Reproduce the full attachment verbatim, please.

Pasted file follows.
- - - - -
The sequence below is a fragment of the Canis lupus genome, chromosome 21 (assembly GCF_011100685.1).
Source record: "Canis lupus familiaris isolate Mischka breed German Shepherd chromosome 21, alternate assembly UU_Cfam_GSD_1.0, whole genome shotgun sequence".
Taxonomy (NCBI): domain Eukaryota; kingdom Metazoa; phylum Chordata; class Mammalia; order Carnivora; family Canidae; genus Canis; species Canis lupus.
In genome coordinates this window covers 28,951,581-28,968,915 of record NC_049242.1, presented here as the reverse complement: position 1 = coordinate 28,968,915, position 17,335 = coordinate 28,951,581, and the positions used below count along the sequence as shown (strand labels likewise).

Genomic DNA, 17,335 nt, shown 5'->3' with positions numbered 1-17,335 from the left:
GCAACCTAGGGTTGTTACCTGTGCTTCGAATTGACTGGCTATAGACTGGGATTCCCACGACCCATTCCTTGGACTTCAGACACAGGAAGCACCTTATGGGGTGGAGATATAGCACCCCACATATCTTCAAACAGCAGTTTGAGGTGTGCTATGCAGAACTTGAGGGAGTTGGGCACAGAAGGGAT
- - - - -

The sequence below is a fragment of the Canis lupus genome, chromosome 21 (assembly GCF_011100685.1).
Source record: "Canis lupus familiaris isolate Mischka breed German Shepherd chromosome 21, alternate assembly UU_Cfam_GSD_1.0, whole genome shotgun sequence".
Taxonomy (NCBI): domain Eukaryota; kingdom Metazoa; phylum Chordata; class Mammalia; order Carnivora; family Canidae; genus Canis; species Canis lupus.
In genome coordinates this window covers 28,951,581-28,968,915 of record NC_049242.1, presented here as the reverse complement: position 1 = coordinate 28,968,915, position 17,335 = coordinate 28,951,581, and the positions used below count along the sequence as shown (strand labels likewise).

Genomic DNA, 17,335 nt, shown 5'->3' with positions numbered 1-17,335 from the left:
GCAACCTAGGGTTGTTACCTGTGCTTCGAATTGACTGGCTATAGACTGGGATTCCCACGACCCATTCCTTGGACTTCAGACACAGGAAGCACCTTATGGGGTGGAGATATAGCACCCCACATATCTTCAAACAGCAGTTTGAGGTGTGCTATGCAGAACTTGAGGGAGTTGGGCACAGAAGGGAT